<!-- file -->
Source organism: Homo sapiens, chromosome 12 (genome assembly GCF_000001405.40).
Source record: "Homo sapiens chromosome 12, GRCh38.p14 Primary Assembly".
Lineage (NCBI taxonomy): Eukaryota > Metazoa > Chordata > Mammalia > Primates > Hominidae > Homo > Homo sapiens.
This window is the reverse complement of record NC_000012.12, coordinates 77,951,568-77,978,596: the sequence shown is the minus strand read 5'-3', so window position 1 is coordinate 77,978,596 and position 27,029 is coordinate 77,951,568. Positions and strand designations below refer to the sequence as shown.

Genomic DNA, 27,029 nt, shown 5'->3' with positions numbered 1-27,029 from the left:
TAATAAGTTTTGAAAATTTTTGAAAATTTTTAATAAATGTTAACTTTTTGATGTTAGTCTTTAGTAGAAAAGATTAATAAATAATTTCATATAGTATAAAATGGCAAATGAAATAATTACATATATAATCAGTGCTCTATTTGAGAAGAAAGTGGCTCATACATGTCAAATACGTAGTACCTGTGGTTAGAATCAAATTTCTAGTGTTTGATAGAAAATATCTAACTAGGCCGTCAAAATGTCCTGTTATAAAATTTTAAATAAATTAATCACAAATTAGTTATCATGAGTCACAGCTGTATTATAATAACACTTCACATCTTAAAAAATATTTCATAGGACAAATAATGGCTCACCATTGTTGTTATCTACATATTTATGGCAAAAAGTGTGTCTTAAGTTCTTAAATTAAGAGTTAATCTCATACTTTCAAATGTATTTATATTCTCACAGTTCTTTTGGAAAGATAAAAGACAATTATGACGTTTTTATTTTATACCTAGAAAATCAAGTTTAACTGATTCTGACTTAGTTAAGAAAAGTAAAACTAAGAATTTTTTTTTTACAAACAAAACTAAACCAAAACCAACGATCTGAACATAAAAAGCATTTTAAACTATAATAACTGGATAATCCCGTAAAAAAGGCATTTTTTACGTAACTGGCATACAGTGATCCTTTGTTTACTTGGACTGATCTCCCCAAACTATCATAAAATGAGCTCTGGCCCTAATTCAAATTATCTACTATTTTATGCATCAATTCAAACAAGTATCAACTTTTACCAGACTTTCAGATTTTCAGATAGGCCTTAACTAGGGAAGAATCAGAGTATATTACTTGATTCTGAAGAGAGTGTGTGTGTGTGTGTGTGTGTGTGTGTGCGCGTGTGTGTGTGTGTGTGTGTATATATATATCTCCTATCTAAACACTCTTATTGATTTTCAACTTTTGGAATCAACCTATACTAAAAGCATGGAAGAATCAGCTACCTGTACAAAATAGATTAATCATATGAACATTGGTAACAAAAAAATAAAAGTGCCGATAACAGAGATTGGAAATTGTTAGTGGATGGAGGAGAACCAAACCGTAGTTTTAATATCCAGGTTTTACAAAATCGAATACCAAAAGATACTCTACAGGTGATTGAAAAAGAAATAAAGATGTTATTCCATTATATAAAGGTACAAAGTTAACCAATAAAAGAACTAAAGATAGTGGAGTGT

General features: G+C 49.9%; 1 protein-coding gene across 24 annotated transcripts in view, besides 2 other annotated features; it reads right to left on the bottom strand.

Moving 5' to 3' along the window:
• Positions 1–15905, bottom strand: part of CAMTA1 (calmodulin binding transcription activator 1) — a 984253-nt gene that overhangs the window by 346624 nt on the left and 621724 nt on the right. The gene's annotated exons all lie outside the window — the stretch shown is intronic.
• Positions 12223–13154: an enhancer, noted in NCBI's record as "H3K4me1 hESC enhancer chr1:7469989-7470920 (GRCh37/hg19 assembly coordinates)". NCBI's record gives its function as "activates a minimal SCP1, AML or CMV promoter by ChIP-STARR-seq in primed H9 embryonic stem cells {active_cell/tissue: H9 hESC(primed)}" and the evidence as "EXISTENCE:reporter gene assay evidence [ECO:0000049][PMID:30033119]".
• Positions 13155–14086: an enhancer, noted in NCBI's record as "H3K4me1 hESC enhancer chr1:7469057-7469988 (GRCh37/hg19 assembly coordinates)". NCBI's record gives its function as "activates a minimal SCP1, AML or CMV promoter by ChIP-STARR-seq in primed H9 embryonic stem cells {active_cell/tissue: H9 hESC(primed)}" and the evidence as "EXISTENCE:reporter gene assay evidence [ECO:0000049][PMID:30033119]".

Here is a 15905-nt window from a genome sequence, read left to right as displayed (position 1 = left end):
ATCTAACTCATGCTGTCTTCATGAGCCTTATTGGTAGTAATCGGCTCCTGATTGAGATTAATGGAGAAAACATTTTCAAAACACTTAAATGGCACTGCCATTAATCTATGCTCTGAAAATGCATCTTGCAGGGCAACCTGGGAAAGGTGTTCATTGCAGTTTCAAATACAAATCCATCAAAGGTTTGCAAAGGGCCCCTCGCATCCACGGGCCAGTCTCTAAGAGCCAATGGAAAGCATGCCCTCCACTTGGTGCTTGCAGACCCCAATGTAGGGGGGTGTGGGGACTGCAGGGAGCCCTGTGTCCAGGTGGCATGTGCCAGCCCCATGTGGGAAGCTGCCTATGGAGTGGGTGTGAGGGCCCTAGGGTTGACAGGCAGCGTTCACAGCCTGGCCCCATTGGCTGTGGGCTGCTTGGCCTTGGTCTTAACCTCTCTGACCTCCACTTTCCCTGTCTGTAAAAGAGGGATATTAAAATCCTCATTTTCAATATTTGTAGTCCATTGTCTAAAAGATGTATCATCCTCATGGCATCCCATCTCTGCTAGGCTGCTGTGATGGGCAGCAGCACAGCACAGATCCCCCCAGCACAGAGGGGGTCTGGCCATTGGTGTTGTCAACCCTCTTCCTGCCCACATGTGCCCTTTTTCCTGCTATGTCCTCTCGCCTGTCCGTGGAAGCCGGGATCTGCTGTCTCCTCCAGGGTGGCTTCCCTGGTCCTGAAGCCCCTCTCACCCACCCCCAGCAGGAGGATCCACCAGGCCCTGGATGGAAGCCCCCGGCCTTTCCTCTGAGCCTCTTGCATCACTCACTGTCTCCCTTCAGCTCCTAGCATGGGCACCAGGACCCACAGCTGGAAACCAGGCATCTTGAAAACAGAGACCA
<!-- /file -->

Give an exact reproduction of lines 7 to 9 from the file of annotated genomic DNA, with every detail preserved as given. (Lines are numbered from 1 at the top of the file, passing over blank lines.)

General features: G+C 49.9%; 1 protein-coding gene across 24 annotated transcripts in view, besides 2 other annotated features; it reads right to left on the bottom strand.

Moving 5' to 3' along the window:
• Positions 1–15905, bottom strand: part of CAMTA1 (calmodulin binding transcription activator 1) — a 984253-nt gene that overhangs the window by 346624 nt on the left and 621724 nt on the right. The gene's annotated exons all lie outside the window — the stretch shown is intronic.